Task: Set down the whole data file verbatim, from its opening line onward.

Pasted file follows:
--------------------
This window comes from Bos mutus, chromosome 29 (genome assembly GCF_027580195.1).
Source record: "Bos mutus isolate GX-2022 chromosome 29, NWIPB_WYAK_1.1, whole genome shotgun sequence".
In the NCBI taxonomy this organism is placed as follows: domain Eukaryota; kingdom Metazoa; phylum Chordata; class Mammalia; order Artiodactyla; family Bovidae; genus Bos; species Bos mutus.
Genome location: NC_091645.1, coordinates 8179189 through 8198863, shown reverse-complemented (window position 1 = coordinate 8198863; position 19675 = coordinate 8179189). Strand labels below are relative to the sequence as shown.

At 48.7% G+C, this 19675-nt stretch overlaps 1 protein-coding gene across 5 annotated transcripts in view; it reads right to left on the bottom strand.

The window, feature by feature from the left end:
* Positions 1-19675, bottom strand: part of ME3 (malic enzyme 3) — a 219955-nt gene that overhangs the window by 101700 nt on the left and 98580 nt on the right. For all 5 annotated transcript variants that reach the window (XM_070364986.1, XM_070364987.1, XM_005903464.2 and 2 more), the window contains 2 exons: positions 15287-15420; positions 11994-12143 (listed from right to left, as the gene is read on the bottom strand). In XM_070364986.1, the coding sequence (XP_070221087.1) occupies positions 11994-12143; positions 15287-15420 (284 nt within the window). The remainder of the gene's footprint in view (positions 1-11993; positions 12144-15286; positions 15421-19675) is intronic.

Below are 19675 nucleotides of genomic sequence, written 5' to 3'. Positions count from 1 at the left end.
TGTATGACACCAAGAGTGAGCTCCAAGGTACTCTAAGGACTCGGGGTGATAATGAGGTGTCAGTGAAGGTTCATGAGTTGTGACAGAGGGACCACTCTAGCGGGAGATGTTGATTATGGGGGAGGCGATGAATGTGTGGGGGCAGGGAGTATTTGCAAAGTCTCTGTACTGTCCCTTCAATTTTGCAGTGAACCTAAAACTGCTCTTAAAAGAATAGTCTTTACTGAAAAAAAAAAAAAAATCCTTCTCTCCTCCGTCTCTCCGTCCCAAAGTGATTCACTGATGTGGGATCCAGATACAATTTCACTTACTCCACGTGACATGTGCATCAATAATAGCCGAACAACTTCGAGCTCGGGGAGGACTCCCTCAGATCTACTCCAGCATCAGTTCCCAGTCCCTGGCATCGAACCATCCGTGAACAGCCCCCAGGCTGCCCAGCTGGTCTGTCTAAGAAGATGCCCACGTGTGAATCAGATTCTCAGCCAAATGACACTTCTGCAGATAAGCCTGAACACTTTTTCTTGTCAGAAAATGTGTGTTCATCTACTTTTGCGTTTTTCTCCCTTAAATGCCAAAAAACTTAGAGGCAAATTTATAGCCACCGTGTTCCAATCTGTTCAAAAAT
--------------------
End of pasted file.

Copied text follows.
This window comes from Bos mutus, chromosome 29 (genome assembly GCF_027580195.1).
Source record: "Bos mutus isolate GX-2022 chromosome 29, NWIPB_WYAK_1.1, whole genome shotgun sequence".
In the NCBI taxonomy this organism is placed as follows: domain Eukaryota; kingdom Metazoa; phylum Chordata; class Mammalia; order Artiodactyla; family Bovidae; genus Bos; species Bos mutus.
Genome location: NC_091645.1, coordinates 8179189 through 8198863, shown reverse-complemented (window position 1 = coordinate 8198863; position 19675 = coordinate 8179189). Strand labels below are relative to the sequence as shown.

At 48.7% G+C, this 19675-nt stretch overlaps 1 protein-coding gene across 5 annotated transcripts in view; it reads right to left on the bottom strand.

The window, feature by feature from the left end:
* Positions 1-19675, bottom strand: part of ME3 (malic enzyme 3) — a 219955-nt gene that overhangs the window by 101700 nt on the left and 98580 nt on the right. For all 5 annotated transcript variants that reach the window (XM_070364986.1, XM_070364987.1, XM_005903464.2 and 2 more), the window contains 2 exons: positions 15287-15420; positions 11994-12143 (listed from right to left, as the gene is read on the bottom strand). In XM_070364986.1, the coding sequence (XP_070221087.1) occupies positions 11994-12143; positions 15287-15420 (284 nt within the window). The remainder of the gene's footprint in view (positions 1-11993; positions 12144-15286; positions 15421-19675) is intronic.

Below are 19675 nucleotides of genomic sequence, written 5' to 3'. Positions count from 1 at the left end.
TGTATGACACCAAGAGTGAGCTCCAAGGTACTCTAAGGACTCGGGGTGATAATGAGGTGTCAGTGAAGGTTCATGAGTTGTGACAGAGGGACCACTCTAGCGGGAGATGTTGATTATGGGGGAGGCGATGAATGTGTGGGGGCAGGGAGTATTTGCAAAGTCTCTGTACTGTCCCTTCAATTTTGCAGTGAACCTAAAACTGCTCTTAAAAGAATAGTCTTTACTGAAAAAAAAAAAAAAATCCTTCTCTCCTCCGTCTCTCCGTCCCAAAGTGATTCACTGATGTGGGATCCAGATACAATTTCACTTACTCCACGTGACATGTGCATCAATAATAGCCGAACAACTTCGAGCTCGGGGAGGACTCCCTCAGATCTACTCCAGCATCAGTTCCCAGTCCCTGGCATCGAACCATCCGTGAACAGCCCCCAGGCTGCCCAGCTGGTCTGTCTAAGAAGATGCCCACGTGTGAATCAGATTCTCAGCCAAATGACACTTCTGCAGATAAGCCTGAACACTTTTTCTTGTCAGAAAATGTGTGTTCATCTACTTTTGCGTTTTTCTCCCTTAAATGCCAAAAAACTTAGAGGCAAATTTATAGCCACCGTGTTCCAATCTGTTCAAAAAT